IIHS contends cell phone bans not effective for curbing accidents

It just makes sense. Cell phone usage causes accidents, so state governments and the National Transportation Safety Board should ban phone usage while driving, right? Not so, according to the Insurance Institute for Highway Safety. CNN Money reports that studies by IIHS show that phones may not be the issue.

IIHS studied crash data from states with and without the cell phone bans in place, and it determined that there has been no reduction in crash rates. IIHS spokesman Russ Rader tells CNN Money that drivers are the biggest problem, adding "focusing on phones doesn't deal with the full spectrum of things that distract."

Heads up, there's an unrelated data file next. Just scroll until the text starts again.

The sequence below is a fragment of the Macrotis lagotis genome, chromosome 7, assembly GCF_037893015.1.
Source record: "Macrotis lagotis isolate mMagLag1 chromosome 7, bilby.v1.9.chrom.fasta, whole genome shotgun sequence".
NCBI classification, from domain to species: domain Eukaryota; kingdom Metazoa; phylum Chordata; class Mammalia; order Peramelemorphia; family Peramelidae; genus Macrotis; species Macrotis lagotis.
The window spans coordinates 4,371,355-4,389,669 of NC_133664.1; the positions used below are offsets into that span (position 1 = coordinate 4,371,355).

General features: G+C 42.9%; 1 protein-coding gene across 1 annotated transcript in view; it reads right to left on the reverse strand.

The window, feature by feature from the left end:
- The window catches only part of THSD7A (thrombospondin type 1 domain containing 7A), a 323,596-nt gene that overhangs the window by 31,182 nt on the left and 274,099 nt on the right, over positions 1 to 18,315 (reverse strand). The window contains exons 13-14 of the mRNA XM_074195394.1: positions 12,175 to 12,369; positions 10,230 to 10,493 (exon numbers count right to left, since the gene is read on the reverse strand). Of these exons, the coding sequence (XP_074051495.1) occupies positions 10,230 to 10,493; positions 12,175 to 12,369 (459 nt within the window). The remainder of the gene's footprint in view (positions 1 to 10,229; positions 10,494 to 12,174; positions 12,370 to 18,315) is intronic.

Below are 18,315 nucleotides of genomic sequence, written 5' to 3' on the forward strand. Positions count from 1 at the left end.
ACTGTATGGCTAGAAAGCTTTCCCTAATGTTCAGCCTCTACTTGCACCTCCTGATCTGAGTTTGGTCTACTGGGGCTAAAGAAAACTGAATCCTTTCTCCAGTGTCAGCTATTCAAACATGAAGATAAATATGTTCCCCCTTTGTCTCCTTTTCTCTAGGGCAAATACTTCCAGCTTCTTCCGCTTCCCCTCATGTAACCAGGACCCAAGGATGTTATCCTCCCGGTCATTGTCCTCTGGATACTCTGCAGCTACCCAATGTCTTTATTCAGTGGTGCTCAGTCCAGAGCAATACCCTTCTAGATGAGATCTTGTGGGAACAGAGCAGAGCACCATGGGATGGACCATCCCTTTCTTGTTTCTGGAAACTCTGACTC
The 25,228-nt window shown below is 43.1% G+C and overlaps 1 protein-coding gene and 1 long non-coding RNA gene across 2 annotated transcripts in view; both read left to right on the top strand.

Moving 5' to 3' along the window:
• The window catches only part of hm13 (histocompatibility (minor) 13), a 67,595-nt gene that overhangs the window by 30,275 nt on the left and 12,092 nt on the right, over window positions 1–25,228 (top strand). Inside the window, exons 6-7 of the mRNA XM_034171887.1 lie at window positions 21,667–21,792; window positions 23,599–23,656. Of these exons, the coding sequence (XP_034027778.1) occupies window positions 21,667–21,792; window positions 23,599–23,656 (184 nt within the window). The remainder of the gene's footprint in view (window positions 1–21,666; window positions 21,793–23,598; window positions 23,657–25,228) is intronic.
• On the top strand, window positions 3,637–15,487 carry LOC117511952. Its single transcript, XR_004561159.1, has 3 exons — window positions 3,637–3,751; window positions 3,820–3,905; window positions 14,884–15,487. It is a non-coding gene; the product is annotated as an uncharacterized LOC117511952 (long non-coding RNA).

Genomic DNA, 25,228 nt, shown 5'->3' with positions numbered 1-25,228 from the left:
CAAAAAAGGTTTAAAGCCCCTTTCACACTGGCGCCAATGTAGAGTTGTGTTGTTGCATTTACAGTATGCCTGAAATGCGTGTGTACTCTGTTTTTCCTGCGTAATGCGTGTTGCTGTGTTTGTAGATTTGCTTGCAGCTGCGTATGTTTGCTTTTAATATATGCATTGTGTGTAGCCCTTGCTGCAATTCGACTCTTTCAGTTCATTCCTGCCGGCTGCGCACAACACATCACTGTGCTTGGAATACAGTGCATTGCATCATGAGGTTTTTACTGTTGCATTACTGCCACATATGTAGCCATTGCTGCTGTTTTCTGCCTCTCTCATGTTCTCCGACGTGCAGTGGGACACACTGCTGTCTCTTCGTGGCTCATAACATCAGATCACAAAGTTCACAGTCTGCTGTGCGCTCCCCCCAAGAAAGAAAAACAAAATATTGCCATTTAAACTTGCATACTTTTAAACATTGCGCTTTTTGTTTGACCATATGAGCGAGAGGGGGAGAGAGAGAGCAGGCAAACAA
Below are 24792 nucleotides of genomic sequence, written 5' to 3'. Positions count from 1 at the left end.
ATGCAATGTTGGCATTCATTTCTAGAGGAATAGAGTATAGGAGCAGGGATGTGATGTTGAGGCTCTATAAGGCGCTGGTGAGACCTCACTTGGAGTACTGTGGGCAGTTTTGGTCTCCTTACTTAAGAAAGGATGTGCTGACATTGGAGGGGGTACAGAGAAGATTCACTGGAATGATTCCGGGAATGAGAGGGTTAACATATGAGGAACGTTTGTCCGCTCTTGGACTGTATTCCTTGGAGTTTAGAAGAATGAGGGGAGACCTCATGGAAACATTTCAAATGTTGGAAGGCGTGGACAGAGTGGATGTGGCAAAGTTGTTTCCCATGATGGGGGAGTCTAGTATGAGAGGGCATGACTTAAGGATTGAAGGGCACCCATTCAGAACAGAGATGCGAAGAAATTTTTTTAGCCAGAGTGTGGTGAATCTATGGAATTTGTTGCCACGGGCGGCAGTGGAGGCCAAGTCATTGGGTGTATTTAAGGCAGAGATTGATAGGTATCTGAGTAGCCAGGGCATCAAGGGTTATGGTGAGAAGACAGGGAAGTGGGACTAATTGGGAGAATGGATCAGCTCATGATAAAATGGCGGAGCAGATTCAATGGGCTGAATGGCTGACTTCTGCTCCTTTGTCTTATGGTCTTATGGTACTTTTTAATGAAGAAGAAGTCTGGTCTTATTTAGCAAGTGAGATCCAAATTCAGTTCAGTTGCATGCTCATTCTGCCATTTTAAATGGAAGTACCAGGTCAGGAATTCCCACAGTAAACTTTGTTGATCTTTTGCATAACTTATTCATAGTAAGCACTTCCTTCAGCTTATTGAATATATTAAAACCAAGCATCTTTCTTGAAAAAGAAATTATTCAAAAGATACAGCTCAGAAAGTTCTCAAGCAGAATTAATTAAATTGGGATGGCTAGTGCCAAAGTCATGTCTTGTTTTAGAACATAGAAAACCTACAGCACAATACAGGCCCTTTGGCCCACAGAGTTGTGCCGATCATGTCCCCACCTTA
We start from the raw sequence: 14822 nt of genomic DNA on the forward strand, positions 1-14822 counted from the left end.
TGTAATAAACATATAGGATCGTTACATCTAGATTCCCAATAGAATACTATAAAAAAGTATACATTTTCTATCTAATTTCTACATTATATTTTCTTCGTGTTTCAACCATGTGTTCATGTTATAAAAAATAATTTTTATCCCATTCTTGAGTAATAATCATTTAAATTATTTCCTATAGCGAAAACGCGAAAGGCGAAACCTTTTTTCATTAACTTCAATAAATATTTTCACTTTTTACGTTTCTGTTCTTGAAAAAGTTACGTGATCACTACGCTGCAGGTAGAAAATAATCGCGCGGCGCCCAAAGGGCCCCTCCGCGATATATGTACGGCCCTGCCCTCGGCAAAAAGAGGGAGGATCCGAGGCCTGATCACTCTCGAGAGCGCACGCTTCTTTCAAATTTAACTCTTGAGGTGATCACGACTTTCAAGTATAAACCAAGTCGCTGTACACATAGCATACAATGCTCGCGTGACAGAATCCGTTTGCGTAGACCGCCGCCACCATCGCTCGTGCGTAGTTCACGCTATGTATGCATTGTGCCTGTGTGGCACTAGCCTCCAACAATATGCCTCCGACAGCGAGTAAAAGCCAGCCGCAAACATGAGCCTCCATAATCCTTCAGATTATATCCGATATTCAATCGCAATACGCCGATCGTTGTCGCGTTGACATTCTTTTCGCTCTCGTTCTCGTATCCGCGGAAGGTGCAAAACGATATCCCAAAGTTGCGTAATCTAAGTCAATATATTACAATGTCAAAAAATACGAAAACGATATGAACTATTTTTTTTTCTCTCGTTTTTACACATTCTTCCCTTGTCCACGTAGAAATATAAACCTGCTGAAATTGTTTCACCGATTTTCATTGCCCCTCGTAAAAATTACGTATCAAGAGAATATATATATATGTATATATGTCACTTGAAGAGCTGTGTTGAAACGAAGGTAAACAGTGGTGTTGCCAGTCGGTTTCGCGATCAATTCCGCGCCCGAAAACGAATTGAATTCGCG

Automakers have attempted to solve the cell phone dilemma with hands-free calling and voice-activated controls, but that technology would be banned if the NTSB had its way. Phone users won't like that very much, and it's likely that many drivers would just ignore such a law and continue to utilize hands-free phone tech.

Distracted driving is a tricky but important topic. There were 3,000 distracted-driving accident deaths in 2010 alone.

More Information